picutre of downtown orlando showcase some of the orlando housig market
Published on April 20, 2021 by Cipparone & Cipparone PA

The onset of the pandemic over a year ago has brought changes to nearly every aspect of life. The Orlando housing market is no different. If you are looking to buy, sell, or rent, you will need to know how the pandemic has affected the Orlando housing market.

The Orlando Housing Market at the Start of the Pandemic

In a report by the Orlando Regional Realtor Association in April 2020, the median home price in Orlando had risen by 12.2% as a result of the pandemic. While median residential home prices increased steadily, inventory and those looking to sell their Central Florida homes decreased. The Orlando housing market saw decreases in sales only until August 2020, when sales increased by a mere 1%.

Snowbirds Came Flocking

While every state and country suffered losses due to the pandemic, the economic situation in the northern states during the pandemic’s onset was more stringent than in Florida. In fact, U-Haul reported that one of the top reasons northerners fled to Florida was not just due to the lack of an income tax, but because of the COVID-19 lockdowns and work from home orders. The promise of a state with lower taxation and an economy that was more open enticed a mass migration that placed what little housing inventory was left in demand.

Demand Remains High

Demand for homes in Orlando remains very high, with the number of houses for sale diving by 50% from February 2020 to February 2021. In fact, inventory was just 3,420 homes in February 2021 from 6,825 homes in February 2020. This is the lowest inventory since May 2005 and means that the market is geared even more to sellers.

In February 2021, Orlando Regional REALTOR Association (ORRA) members managed to sell 2,995 homes – an increase of 19% from February 2020. Listings also only took an average of 52 days to go from market to contract, a 10% decrease from the previous February. These statistics make it clear that sales have increased.

The State of Construction

In recent years, there has been a home improvement boom across the U.S

While construction for renovation purposes has increased, new home construction has not. What was once 10,000 homes on the Central Florida market is now only 4,200. The home deficit nationwide is estimated at roughly 4-million homes. This also contributes to the shrinking supply and growing demand.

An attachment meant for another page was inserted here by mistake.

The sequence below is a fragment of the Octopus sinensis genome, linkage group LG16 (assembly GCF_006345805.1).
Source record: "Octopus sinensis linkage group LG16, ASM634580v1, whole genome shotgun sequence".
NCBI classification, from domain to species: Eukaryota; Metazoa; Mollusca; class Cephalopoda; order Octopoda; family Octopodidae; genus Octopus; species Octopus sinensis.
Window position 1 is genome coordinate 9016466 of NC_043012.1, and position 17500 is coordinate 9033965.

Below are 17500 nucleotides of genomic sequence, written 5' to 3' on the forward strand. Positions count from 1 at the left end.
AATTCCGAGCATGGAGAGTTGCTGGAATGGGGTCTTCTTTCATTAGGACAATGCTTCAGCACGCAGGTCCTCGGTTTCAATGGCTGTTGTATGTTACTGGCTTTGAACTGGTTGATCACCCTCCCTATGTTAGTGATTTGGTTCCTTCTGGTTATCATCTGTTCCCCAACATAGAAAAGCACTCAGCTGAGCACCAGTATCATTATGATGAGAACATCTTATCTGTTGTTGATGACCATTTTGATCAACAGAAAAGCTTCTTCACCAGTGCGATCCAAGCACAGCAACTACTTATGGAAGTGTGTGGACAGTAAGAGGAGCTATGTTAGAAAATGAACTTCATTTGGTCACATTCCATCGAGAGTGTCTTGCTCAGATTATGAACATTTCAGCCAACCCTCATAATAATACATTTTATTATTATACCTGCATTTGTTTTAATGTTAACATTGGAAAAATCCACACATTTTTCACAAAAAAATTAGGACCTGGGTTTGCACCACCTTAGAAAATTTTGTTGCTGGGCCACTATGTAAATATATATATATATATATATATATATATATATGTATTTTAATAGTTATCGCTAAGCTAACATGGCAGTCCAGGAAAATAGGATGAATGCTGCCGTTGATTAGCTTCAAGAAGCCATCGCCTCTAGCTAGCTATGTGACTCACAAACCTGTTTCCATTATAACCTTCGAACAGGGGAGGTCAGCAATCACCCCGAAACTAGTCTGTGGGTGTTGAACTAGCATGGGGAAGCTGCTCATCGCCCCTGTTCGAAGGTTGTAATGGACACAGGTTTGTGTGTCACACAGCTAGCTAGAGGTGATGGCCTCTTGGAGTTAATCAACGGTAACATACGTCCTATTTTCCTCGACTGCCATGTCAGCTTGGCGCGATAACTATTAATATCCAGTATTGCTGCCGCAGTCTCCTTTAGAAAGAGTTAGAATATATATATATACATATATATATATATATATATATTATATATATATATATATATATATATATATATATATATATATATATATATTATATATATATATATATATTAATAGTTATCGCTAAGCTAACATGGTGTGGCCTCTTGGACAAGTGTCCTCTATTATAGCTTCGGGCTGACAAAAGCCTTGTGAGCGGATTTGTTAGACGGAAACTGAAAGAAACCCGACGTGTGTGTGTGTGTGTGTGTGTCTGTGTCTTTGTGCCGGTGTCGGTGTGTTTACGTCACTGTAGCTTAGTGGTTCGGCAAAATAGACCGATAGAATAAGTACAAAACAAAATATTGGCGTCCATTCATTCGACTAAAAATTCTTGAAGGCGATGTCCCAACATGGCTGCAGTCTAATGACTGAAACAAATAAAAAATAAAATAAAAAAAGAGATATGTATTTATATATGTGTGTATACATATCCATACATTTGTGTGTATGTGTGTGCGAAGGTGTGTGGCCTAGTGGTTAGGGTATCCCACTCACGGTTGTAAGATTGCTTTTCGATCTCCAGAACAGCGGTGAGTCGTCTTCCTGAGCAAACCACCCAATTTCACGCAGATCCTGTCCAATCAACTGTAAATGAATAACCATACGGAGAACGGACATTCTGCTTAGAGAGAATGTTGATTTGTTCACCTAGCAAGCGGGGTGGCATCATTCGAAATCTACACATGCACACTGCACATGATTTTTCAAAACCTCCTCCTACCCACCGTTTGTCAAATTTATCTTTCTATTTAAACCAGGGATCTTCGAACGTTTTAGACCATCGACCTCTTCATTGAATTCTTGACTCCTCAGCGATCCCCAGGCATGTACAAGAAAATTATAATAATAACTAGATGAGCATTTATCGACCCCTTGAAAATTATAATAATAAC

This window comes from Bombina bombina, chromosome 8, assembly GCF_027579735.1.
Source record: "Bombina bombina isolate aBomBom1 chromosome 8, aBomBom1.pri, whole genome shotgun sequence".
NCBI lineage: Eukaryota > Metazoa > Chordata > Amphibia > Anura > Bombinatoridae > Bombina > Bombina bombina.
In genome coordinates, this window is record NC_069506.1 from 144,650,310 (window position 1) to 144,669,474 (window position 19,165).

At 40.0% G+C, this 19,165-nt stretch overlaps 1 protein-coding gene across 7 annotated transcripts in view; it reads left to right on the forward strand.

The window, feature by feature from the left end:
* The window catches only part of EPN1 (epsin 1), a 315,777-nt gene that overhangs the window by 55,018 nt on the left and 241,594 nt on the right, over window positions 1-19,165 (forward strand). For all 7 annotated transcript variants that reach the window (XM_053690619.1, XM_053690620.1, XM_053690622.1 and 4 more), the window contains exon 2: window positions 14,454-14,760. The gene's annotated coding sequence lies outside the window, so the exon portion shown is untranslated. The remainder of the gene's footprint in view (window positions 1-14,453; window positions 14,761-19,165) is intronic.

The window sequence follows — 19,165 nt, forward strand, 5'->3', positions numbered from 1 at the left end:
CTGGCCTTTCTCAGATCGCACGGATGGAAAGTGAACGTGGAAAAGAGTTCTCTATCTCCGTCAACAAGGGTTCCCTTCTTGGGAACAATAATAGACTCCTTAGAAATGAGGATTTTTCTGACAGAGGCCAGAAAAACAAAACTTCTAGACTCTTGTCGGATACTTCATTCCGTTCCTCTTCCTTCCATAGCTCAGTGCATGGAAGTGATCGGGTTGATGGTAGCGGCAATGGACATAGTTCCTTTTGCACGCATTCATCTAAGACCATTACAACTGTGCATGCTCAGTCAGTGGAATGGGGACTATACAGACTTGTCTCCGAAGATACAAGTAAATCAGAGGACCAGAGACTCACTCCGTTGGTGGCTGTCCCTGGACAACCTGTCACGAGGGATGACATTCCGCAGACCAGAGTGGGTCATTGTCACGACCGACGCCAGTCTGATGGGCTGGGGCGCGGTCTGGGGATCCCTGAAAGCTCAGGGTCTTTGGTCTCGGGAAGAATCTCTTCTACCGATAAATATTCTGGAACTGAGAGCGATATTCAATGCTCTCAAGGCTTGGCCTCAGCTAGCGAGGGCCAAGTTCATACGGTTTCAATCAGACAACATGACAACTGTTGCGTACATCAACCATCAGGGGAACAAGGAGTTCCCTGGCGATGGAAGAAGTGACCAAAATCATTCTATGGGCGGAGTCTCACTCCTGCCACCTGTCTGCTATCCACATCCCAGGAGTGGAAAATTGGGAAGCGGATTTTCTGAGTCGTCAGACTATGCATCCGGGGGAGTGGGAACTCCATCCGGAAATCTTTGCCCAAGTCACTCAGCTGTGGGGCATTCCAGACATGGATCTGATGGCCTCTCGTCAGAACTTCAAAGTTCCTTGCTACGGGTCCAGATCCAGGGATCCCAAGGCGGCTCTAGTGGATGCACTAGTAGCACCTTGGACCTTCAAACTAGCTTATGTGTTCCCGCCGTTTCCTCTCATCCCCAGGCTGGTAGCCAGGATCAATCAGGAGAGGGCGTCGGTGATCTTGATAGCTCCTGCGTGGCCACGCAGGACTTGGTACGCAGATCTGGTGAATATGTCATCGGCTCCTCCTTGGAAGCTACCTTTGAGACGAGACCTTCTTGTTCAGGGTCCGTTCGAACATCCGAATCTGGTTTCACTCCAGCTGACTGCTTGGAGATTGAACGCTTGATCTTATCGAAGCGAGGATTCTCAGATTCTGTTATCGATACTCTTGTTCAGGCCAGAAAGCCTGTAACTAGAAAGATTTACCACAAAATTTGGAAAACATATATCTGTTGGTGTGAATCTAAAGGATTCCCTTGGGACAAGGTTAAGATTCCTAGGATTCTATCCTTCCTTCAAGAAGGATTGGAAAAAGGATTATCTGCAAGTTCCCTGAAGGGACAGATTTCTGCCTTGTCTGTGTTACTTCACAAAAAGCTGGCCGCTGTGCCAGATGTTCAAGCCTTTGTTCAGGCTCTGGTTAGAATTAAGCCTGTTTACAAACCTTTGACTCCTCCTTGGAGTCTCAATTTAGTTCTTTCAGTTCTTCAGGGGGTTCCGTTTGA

The Current State of the Orlando Housing Market

The average time a home stays on today’s market is only 1.14 months; whereas the figure in a healthy market that is balanced between both buyers and sellers, would be a 6-month supply. In February 2020, the figure was 2.71 months.

The culmination of all this information means that the market is ideal for sellers. Homes sell fast and almost always at the asking price or above it. But for buyers, it is the opposite. The lack of inventory means that there is likely to be competition when trying to purchase a property, and with so much demand and pressure, prices can be driven up.

However, based on criteria such as affordable property prices, cash flow, and a strengthening population and job market, Orlando has been ranked as one of the best places to buy a rental property for 2021. Currently, 46% of Orlando housing units are occupied by renters.

It isn’t all bad news for buyers, however, as mortgage rates are still at record lows. Although having risen again, rates are at just 2.88%, as opposed to 3.43% in February 2020.

The Future is Bright

Buyers shouldn’t close their checkbooks just yet. The effects of the pandemic are not the same as those of a real estate recession. Orlando is a colorful destination that is in high demand to international property buyers, new residents, and investors. The long-term strength of the Orlando housing market shouldn’t be doubted due to short-term market predictions.

At the start of the pandemic, many buyers were hesitant to purchase property, but now with the vaccine rollout and the possibility of the pandemic’s end in sight, buyers have been returning to the market. Regardless of whether you are a buyer or a seller, the Orlando housing market is poised to remain robust, competitive, and a great place to live. If you have questions about purchasing real estate, contact a Central Florida real estate attorney for guidance.

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**This blog is for general informational purposes only. Cipparone & Cipparone, P.A. does not distribute legal advice through this blog. As such, this blog does not constitute legal or other professional advice, and no attorney-client relationship is created between the reader and Cipparone & Cipparone, P.A.

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